For Professor S P Chow, Chair of Orthopaedics and Traumatology at The University of Hong Kong, optimising the design and development of artificial finger joints is almost a personal project and it spans more than 30 years.
He first became interested in the potential of a prosthetic device for fingers during the 1970s while studying under the then master of hand surgery, Professor Alfred Swanson, in Michigan.
While artificial joint prostheses were successfully used in hip and knee joint replacements, no-one was achieving the same level of results with finger joint replacements.
The difficulty came in trying to reproduce the complex anatomical structure of finger joints. "The small size of the joint components presented long term clinical problems and made surgical procedures difficult," says Professor Chow.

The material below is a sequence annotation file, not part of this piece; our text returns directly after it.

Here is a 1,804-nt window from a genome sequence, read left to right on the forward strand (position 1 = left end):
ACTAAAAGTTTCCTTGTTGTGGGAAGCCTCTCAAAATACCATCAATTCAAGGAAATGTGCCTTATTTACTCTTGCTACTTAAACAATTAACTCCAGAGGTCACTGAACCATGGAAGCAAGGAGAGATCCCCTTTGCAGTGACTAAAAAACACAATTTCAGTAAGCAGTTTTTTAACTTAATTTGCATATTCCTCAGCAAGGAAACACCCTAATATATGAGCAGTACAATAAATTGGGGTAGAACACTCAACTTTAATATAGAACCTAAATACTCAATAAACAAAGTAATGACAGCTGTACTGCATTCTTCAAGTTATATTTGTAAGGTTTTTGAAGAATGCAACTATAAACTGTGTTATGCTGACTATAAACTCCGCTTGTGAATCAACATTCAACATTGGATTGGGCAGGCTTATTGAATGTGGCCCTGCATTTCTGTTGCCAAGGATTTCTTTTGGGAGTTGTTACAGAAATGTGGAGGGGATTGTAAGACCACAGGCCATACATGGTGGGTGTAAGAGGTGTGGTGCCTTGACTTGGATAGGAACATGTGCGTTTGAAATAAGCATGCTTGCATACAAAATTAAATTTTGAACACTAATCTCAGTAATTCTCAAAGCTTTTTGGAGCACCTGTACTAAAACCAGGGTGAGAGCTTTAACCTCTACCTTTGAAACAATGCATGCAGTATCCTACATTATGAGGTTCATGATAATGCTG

Rheumatoid arthritis, osteoarthritis and post traumatic arthritis are the key causes of finger deformity, resulting in pain, joint instability and deformity, and a loss of hand function.
Professor Chow came up with a design for one-piece and two piece finger joint implants that ensured a locking ability required along the length of a finger while retaining shape, size and flexibility. The Industrial Support Centre, in HKU's Faculty of Engineering, identified suitable materials and manufacturing processes to produce the two joints artificially.
A prototype bronze model was prepared and, once this was judged workable, engineering and biological tests began.
The new prosthetic device is capable of providing pain relief, increased movement range, enhanced fixation and intrinsic joint stability. Professor Chow says it is also a very durable device.